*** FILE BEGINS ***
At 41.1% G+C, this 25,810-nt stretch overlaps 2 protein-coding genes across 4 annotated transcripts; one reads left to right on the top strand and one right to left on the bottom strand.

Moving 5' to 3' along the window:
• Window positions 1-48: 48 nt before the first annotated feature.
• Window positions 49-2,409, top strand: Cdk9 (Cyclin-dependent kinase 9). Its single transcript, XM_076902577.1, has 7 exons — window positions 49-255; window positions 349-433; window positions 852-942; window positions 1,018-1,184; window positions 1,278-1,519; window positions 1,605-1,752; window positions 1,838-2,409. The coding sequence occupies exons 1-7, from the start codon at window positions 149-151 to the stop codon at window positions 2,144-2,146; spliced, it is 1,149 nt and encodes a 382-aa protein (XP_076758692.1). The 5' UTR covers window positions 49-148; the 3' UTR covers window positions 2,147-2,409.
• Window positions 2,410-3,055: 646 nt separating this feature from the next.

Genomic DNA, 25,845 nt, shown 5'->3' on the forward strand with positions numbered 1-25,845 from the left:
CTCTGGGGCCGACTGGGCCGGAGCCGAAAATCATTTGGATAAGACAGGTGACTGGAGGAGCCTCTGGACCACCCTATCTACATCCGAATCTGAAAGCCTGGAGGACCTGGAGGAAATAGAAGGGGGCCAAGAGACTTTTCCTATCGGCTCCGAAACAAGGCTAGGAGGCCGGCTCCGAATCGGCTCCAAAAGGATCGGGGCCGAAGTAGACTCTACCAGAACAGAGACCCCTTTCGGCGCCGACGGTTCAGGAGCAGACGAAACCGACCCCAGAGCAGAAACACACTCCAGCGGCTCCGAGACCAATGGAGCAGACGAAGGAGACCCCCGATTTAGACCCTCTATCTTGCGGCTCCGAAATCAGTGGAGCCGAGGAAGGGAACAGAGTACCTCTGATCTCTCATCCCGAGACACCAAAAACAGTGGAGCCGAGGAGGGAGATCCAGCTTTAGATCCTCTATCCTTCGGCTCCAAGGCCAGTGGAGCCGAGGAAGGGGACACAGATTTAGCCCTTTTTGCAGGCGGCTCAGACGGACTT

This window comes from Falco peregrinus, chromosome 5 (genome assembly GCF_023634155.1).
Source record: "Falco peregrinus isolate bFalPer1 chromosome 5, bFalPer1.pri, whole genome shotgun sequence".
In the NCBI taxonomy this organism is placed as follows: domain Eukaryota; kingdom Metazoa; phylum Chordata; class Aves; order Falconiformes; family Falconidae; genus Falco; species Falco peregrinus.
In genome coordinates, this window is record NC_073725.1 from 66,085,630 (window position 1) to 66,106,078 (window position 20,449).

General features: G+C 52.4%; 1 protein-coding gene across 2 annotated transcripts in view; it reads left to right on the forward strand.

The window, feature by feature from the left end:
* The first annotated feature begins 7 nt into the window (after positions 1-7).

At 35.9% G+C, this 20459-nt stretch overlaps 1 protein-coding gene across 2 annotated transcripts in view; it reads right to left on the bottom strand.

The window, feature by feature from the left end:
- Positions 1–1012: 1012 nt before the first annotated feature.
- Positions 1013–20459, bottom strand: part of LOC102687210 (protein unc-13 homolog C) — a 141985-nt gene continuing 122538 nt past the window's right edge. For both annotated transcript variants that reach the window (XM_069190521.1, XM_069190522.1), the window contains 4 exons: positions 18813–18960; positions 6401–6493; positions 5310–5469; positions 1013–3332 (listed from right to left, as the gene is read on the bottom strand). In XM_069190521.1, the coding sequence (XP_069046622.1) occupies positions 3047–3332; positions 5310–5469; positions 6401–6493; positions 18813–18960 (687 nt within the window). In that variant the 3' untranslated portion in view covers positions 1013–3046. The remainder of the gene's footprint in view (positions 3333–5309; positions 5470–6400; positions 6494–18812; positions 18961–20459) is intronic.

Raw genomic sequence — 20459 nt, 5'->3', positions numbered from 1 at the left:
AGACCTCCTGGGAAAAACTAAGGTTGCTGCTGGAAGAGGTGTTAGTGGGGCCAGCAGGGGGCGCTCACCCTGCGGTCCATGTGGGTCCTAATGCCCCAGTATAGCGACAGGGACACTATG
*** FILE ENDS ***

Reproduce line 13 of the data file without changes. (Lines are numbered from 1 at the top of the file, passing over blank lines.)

The window, feature by feature from the left end: